Hafa Adai and welcome to another session of learning the CHamoru language! Around this time last year, we touched bases on the spirit of gratitude or gråtu in fino’ CHamoru. Additionally, we also broke down one of the most common phrases used in the CHamoru language: Si Yu’us Ma’åse’. To recap, each word of the phrase can be broken down as a sign of highest thanks in hopes of them being received by God. We shall take this moment to add another word to this list: agradesi or, in English, this translates to appreciate. It’s important to think of the definitions of both gratitude and appreciation before using them without cause. To appreciate something is to acknowledge the value of something or someone. Gratitude, on the other hand, celebrates being thankful on behalf of yourself or a third party.
With another year nearing its end, we’ve had to endure several new hardships that the COVID-19 pandemic has brought upon us. However, at this time, we would love to acknowledge those who have been with us during this time and still continue to do so. We’ve asked some members of our group as well as those in the community the common question during this time of year: Who or what are you grateful for?
That alone seems like a generic question that would have obvious answers. Everyone has their own basis for answering such a thing given we’ve all gone through different experiences in such a short amount of time. One of the popular answers, of course, would be family or familiå. This word is similar in pronunciation to the Spanish counterpart of the same meaning. Without the guidance, love, and support of our families, some (or many) may have found ourselves lost. Coincidentally, our closest friends may fall under this category. In some cases where family isn’t the most immediate option, we have our comrades who may also come to our plea. Friends or ga’chong in fino’ CHamoru is also a very common word of identification used in the spoken language. On the other hand, there’s another more frequently used option which is che’lu. This word in particular can be heard used more often than the one mentioned prior. Now, what if, for whatever reason, family and children are not the priorities on this list of gratitudes? Sometimes, those we see only for four to eight hours a day become like family to us. Our coworkers can be such people we grow bonds with. Here, the word ga’chong would be more appropriate to use when referring to them.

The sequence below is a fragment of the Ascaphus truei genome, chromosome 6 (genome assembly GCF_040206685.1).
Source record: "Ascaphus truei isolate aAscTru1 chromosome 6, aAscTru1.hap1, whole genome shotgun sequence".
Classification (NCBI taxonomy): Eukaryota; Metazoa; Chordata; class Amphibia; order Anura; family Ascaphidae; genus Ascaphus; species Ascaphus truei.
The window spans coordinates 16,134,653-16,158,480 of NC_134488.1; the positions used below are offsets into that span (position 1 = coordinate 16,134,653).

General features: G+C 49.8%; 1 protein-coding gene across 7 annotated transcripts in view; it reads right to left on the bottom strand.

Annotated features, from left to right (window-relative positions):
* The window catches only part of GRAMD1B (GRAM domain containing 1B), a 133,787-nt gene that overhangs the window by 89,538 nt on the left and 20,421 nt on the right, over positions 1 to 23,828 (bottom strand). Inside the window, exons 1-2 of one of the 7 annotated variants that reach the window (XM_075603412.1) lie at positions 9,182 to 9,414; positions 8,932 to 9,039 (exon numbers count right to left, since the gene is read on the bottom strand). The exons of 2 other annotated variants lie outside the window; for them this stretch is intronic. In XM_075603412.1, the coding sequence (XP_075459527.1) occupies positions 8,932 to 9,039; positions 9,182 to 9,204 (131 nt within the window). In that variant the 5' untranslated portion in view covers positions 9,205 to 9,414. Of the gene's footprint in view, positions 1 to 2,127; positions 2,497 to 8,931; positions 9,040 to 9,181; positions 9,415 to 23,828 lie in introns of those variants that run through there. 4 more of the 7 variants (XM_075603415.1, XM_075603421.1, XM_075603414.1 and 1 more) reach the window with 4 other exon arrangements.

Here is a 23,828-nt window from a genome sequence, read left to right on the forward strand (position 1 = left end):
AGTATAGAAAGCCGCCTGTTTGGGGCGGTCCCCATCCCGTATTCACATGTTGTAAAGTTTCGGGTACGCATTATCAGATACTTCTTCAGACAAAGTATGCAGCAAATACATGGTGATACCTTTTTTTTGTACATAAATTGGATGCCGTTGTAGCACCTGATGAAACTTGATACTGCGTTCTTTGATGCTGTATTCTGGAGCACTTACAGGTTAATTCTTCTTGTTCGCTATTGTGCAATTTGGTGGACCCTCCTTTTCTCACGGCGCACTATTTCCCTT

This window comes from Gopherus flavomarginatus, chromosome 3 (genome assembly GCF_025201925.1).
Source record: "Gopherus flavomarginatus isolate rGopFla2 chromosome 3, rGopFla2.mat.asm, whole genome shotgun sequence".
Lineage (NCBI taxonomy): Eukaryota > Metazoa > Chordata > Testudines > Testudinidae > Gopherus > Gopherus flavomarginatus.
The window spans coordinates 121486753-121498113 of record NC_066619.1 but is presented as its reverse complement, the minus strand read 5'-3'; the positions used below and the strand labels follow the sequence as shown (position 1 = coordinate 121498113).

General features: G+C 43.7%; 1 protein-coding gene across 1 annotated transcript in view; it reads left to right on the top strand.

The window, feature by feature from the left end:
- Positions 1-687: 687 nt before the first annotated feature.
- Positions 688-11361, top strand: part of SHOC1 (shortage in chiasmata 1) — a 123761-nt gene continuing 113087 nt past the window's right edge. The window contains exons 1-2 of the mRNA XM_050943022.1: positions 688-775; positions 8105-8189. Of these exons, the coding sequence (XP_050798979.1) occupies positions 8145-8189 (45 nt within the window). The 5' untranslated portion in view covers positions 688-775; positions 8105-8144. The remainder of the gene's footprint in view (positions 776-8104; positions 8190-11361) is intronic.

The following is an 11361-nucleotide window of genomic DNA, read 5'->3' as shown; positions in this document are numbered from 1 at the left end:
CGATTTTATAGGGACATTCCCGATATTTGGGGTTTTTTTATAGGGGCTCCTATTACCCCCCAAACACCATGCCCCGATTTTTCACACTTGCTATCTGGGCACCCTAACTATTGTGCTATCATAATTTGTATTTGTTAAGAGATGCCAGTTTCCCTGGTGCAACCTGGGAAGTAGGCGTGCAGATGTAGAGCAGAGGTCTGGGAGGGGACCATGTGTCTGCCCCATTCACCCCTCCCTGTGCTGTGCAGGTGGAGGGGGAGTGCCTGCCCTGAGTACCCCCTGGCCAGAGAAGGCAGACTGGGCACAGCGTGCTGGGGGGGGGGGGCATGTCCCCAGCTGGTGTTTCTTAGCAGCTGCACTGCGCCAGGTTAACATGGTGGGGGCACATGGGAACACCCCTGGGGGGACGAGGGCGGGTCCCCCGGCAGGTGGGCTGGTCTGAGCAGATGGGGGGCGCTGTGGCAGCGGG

What about children? Some of those we asked brought up an appreciation of their own kids whose very existence brings them joy unexplainable. Famagu’on is the CHamoru word we would translate “children” to in the native tongue. Påtgon is the word we would use to describe one child as opposed to many. Sometimes, the happiness in our lives comes in the smallest packages; that being the younger generation.
To recap, these are the words and their meaning that we have covered in this month’s short lesson:
- Family or familiå
- Children or famagu’on
- Child (singular) or påtgon
- Comrade/Associate or ga’chong
- Friend or che’lu
Hopefully you all were able to learn a little something new this time around.Thank you for reading this month’s update and we appreciate your time and dedication to our efforts!